The fiscal 2017 budget for the Richland Operations Office would need to double to meet environmental cleanup requirements, according to the Department of Energy.
DOE Hanford officials presented budget information for public comment Tuesday evening in Richland in advance of notifying DOE officials in Washington, D.C., of Hanford budget needs for the year after next. About 35 people attended the meeting, which also was webcast.
The Office of River Protection, which is responsible for 56 million gallons of radioactive waste held in underground tanks and the vitrification plant being built to treat the waste for disposal, did not release projected budget numbers Tuesday. The Richland Operations Office, responsible for the rest of Hanford cleanup, projected a need for $1.9 billion.
For fiscal 2016 the administration has requested $914 million for the Richland Operations Office. Both offices together typically receive about $2.2 billion annually.
Jon Peschong, the deputy assistant manager for Richland Operations Office cleanup, outlined the work needed to be done, but said the actual work tackled would depend on money available.
Money for cleanup along the Columbia River would need to increase from the $108 million requested next year to $403 million in fiscal 2017.
Most river corridor cleanup is expected to be finished this fiscal year, but some high hazard projects would remain, including cleaning up the highly radioactive spill of cesium and strontium beneath the 324 Building just north of Richland. On a prioritized list of fiscal 2017 work prepared by DOE, the project was on the borderline for work that could be accomplished with a typical annual budget.
Now the building over the spill protects it from precipitation that could carry it deeper toward groundwater, which moves toward the nearby Columbia River.
“We don’t think contamination beneath the building will migrate,” Peschong said.
But Pam Larsen, speaking as a Richland resident rather than in her role as executive director of Hanford Communities, said underground water lines near the building have leaked twice in recent years. Water lines will remain in use as long as the building stands to provide fire protection.
Gerald Pollet, executive director of Heart of America Northwest, raised the possibility that burrowing animals could spread contamination.
The $403 million budget for work near the Columbia River also would cover finishing cleanup of the 618-10 Burial Ground just north of Richland, where trucks backed up and dumped cans of radioactive research waste down pipes buried vertically in the ground. Work would be started on a similar defense waste burial ground, 618-11, which is near the Energy Northwest commercial nuclear power plant.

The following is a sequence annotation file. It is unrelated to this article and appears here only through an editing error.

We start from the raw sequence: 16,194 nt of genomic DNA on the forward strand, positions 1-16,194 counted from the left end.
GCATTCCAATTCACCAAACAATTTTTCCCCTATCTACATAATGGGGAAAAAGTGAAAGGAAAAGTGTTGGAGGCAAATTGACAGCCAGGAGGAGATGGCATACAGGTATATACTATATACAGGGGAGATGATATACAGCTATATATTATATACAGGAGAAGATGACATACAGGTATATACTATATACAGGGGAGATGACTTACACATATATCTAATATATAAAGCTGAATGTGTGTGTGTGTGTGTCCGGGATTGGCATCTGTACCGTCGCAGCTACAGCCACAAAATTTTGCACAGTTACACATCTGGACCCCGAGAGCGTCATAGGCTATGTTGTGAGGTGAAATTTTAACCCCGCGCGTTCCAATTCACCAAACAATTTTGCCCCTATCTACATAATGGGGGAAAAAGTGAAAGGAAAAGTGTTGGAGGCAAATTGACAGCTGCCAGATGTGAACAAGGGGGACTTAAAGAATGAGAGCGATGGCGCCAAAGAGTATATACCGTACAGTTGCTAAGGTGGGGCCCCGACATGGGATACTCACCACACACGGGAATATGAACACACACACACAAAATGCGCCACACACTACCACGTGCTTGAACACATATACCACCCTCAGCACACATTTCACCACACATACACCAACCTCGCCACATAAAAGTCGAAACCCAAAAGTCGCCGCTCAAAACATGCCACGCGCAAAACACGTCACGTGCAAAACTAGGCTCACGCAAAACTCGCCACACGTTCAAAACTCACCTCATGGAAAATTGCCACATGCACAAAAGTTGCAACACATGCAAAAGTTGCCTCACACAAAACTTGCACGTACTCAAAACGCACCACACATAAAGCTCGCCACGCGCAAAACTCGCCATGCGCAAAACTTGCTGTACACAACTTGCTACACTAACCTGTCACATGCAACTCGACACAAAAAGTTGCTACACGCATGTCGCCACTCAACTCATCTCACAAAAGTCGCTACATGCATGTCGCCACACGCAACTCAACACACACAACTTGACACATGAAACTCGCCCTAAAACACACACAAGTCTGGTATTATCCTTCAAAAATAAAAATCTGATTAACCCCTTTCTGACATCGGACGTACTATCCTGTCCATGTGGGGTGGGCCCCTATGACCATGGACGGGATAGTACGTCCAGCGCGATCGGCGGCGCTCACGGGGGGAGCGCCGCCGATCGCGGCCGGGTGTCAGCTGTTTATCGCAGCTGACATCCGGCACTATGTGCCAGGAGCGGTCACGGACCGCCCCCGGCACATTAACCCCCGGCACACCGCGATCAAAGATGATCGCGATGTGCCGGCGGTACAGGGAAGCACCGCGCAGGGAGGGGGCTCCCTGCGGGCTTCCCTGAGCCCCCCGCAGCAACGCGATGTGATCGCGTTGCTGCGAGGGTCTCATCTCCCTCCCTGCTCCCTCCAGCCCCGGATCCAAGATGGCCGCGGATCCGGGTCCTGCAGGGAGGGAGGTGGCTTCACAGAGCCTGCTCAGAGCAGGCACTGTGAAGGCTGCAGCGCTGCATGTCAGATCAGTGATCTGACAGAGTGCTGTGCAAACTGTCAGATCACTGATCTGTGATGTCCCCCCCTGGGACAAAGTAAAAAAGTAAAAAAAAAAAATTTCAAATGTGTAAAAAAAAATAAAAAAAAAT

The increased budget would only cover the initial paperwork required for approval to move cesium and strontium capsules from underwater storage to storage in dry casks. The capsules account for about a third of the radioactivity remaining at Hanford.
Catastrophic risks need to be moved up the priority list, Pollet said.
In 2014 the DOE Office of Inspector General said the building holding the capsules under water was the DOE facility at greatest risk in the case of a natural disaster beyond what it was designed to sustain. A severe earthquake could leave DOE unable to keep the capsules in cooled water.
Moving the capsules to dry storage will cost $85 million to $130 million, and the annual cost to maintain the capsules under water is $10 million.
Another large increase in the fiscal 2017 budget would be for central Hanford cleanup for which the Richland Operations Office is responsible. Cleanup spending there, not including overhead costs, is proposed at $22 million in fiscal 2016 but at $390 million in fiscal 2017.
The increase would allow the restart of cleanup work at the huge U Plant processing canyon to meet a legal deadline.
Negotiations are underway between DOE and regulators on other legal deadlines that come due this year or in the next few years but are likely to be missed.
They include deadlines to dig up, package and ship central Hanford waste contaminated with plutonium to the Waste Isolation Pilot Plant in New Mexico. They also include work to build barriers over some underground waste tanks to prevent precipitation from carrying contamination in the soil deeper toward groundwater.
Work under the DOE Office of River Protection in fiscal 2017 could include completing construction of the Low Activity Waste Facility at the vitrification plant, said JD Dowell, deputy manager of the office. Commissioning of the facility, plus the Analytical Laboratory and about 20 support facilities at the vitrification plant, could begin.
DOE is collecting comments on what the public believes Hanford budget priorities should be in fiscal 2017 to submit with the Hanford budget request that is sent to DOE officials in Washington, D.C. Comments are due by June 15 and may be emailed to 2017HanfordBudget@rl.gov or mailed to U.S. Department of Energy; Attn: 2017 Budget; P.O. Box 550, A7-75; Richland, WA 99352.